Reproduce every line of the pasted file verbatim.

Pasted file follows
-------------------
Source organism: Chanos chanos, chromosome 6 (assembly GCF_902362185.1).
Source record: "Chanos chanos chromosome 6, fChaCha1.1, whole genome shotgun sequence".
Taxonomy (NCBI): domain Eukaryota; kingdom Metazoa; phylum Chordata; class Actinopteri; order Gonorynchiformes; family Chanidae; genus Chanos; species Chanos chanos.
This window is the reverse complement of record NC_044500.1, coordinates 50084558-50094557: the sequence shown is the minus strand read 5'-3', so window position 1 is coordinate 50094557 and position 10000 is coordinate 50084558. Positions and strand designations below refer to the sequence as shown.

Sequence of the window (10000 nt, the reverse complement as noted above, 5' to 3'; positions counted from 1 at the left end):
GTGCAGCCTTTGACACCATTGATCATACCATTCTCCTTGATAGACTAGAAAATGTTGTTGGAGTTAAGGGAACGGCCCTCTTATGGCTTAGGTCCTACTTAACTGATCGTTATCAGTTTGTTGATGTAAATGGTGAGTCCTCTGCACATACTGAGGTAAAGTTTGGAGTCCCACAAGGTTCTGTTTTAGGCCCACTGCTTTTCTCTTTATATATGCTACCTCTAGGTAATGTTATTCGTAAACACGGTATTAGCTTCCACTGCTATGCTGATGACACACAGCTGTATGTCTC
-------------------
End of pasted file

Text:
Source organism: Chanos chanos, chromosome 6 (assembly GCF_902362185.1).
Source record: "Chanos chanos chromosome 6, fChaCha1.1, whole genome shotgun sequence".
Taxonomy (NCBI): domain Eukaryota; kingdom Metazoa; phylum Chordata; class Actinopteri; order Gonorynchiformes; family Chanidae; genus Chanos; species Chanos chanos.
This window is the reverse complement of record NC_044500.1, coordinates 50084558-50094557: the sequence shown is the minus strand read 5'-3', so window position 1 is coordinate 50094557 and position 10000 is coordinate 50084558. Positions and strand designations below refer to the sequence as shown.

Sequence of the window (10000 nt, the reverse complement as noted above, 5' to 3'; positions counted from 1 at the left end):
GTGCAGCCTTTGACACCATTGATCATACCATTCTCCTTGATAGACTAGAAAATGTTGTTGGAGTTAAGGGAACGGCCCTCTTATGGCTTAGGTCCTACTTAACTGATCGTTATCAGTTTGTTGATGTAAATGGTGAGTCCTCTGCACATACTGAGGTAAAGTTTGGAGTCCCACAAGGTTCTGTTTTAGGCCCACTGCTTTTCTCTTTATATATGCTACCTCTAGGTAATGTTATTCGTAAACACGGTATTAGCTTCCACTGCTATGCTGATGACACACAGCTGTATGTCTC